Obedience and being a “restorationist”

At Crisis there is a must read piece by Anthony Esolen.

Here’s how it starts…

Hello. My name is Tony. I am a restorationist.

I wasn’t always this way. I grew up in the 1960s and the 1970s, and we all took for granted everything the priests and bishops said we had to do according to the directions of the Second Vatican Council. None of us had read the documents, but we figured that our leaders had, and we obeyed. They counted on it.

When our pastor removed the marble communion rail with its mosaic inlays of Eucharistic symbols (a basket of five loaves, two fish, a bunch of grapes, the Lamb of God), we figured he knew what he was doing, and we submitted. When he whitewashed the church walls, eliminating stenciled patterns of the fleur-de-lis, so that what had been warm and shady was now bare, with no color connection between the stained-glass windows, the mural paintings of figures from the Old Testament, and the painted ceiling above, we figured he knew what he was doing, and we obeyed. When he covered the hexagonal floor tiles, white and dark green in cruciform patterns, with a bright-red carpet, we wiped our feet and obeyed.


A lot of people are going to resonate with this.

Esolen describes – through self-examination – the effects of creeping incrementalism and then… waking up.  Not woking up.

About Fr. John Zuhlsdorf

Fr. Z is the guy who runs this blog. o{]:¬)
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  1. WVC says:

    It’s worth noting, too, that while Esolen admires the TLM, he attends the Novus Ordo.

    This is not “traditionalists” vs. Pope Francis. It’s ALL Catholics of Good Faith vs. those who are trying to destroy the Church. No more infighting. Everyone, fight back the best way you can, according to your knowledge, position, and ability. Stop wasting your time trying to explain why the way other folks are fighting isn’t the way you would like them to fight. Stay focused on the enemy and do whatever it is YOU can do.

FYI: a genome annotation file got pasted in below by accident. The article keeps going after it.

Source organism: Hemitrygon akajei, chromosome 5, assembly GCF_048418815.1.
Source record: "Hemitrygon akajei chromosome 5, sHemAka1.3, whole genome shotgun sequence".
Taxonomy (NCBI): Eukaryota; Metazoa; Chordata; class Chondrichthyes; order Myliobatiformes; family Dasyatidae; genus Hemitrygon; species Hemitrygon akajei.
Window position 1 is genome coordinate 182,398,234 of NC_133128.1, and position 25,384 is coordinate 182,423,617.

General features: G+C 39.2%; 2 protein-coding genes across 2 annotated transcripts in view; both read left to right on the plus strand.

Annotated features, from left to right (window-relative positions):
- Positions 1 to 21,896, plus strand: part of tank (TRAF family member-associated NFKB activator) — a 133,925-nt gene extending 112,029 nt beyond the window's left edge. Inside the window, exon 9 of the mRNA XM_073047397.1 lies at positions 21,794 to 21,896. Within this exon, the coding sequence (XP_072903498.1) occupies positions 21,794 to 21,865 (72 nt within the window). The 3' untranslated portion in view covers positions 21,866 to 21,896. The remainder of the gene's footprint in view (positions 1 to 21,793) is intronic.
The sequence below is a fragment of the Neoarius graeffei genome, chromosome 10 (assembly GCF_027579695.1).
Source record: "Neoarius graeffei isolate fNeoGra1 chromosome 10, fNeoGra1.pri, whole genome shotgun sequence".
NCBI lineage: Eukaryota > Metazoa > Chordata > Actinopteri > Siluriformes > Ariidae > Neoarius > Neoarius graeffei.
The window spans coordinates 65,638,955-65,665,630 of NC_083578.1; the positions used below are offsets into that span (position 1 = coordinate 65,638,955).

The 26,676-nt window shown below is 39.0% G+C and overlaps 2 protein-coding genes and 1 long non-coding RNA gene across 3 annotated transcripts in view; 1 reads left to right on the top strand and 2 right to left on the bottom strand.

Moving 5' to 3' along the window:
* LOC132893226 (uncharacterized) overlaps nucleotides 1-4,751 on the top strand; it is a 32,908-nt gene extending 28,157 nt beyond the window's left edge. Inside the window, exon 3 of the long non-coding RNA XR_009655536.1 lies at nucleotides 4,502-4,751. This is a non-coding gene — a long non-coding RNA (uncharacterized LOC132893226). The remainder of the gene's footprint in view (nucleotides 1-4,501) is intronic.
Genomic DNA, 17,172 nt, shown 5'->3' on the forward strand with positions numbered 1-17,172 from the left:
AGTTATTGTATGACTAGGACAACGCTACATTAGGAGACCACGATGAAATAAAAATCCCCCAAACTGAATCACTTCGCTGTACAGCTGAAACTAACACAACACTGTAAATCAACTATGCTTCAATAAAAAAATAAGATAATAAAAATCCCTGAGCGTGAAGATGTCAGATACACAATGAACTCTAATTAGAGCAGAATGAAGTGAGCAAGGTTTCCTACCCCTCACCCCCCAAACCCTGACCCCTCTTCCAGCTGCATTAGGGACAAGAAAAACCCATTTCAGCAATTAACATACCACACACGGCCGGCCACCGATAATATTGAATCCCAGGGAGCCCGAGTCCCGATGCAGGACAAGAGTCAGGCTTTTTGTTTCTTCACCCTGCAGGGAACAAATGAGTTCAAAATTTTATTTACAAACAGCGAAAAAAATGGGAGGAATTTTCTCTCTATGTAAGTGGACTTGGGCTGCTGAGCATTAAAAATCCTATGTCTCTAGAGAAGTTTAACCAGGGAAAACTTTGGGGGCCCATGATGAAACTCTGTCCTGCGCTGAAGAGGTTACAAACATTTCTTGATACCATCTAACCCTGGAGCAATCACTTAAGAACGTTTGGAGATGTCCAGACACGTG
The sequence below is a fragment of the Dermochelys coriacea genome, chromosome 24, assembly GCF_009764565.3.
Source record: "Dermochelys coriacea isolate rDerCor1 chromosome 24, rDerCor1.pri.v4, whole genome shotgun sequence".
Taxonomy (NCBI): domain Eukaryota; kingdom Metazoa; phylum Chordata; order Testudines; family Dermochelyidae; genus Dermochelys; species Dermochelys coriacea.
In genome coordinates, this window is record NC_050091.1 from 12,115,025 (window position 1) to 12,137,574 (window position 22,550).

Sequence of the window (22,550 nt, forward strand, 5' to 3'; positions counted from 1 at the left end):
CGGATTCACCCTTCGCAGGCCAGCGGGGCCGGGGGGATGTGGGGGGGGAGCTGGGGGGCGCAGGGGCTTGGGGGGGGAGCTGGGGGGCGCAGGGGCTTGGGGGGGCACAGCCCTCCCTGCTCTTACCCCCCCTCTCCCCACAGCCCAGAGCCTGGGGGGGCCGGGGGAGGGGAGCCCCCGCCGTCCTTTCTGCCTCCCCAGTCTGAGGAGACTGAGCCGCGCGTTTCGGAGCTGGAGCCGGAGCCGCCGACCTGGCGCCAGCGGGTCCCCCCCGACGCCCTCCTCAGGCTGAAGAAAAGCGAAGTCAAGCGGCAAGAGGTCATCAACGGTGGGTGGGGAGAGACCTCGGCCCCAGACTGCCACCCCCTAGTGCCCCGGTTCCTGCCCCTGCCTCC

2. aam says:

    Me. I graduated from a Jesuit high school in the 1970s not knowing the Pope was the Successor of Peter. Honest. But I did know that “I’m OK – You’re OK”, as it said so on the bumper sticker of the VW Beetle driven by a Jesuit priest who allegedly smoked pot with the students.

  3. Edward says:

    My name is Ed. I too am a restorationist.

    Both my wife and I received a Catholic education kindergarden though college. After marriage over 50 years ago, I was frequently transfered around the country. My wifes’ faith was stronger than mine for a number of years. I was disappointed in college as the priests were enjoying a bit too much of a secular lifestyle.
    As we moved from Parish to Parish, we experienced many abuses and the obvious lack of catechesis that was becoming the norm. We sought out traditional parishes but were soon moving. We retired early and found a new Parish in the rural midwest. It was a breath of fresh air. The church building was spectacular and had just recently been built. The priest, although young by our age, was an old(traditional) soul. The choir and organist use gregorian chant. There is an active Knights of Columbus Council.. The church has twice weekly Adoration and Benediction and the church is QUIET. It actually brought tears to my eyes the first time we visited as everyone was reverent. We were home!

    We wish everyone could feel as we do when we attend and actually participate at mass.

  4. This piece definitely resonated with me. It took me a very long time, almost 25 years, to move from revert (thanks to Catholic radio programs) to the place where I am now as a traditional Catholic. I journeyed all through conservative Catholicism, searched for reverent NO Masses (mostly in vain) and was a dyed-in-the-wool reform-of-the-reformer. I do want to say that it is good to remember that today’s “conservative NO Catholics” are on a journey too and they are definitely headed our way. I’ve seen them disparaged on social media, but I think we need to pray and help them along.

  5. HyacinthClare says:

    Everything that man writes is a “must-read.” What a gift for transmitting so much information and visual impact and emotion in English prose. Wish he could find a Latin mass.

  6. redneckpride4ever says:

    In other words he remembers when the Protestants who snuck into the priesthood finally became gutsy enough to begin this 50+ year campaign of hatred and division against orthodox Catholicism (known colloquially as Traditional Catholicism).

  7. Kate says:

    My own wake-up call… World Youth Day, Denver, 1993. The papal Mass was said in sundry languages, I would guess 20 or more. We all, united, from all countries and walks of life, donned our headphones and tuned in to our appropriate language. All I could think was, “This is stupid. We have a common language. Why don’t we use it?”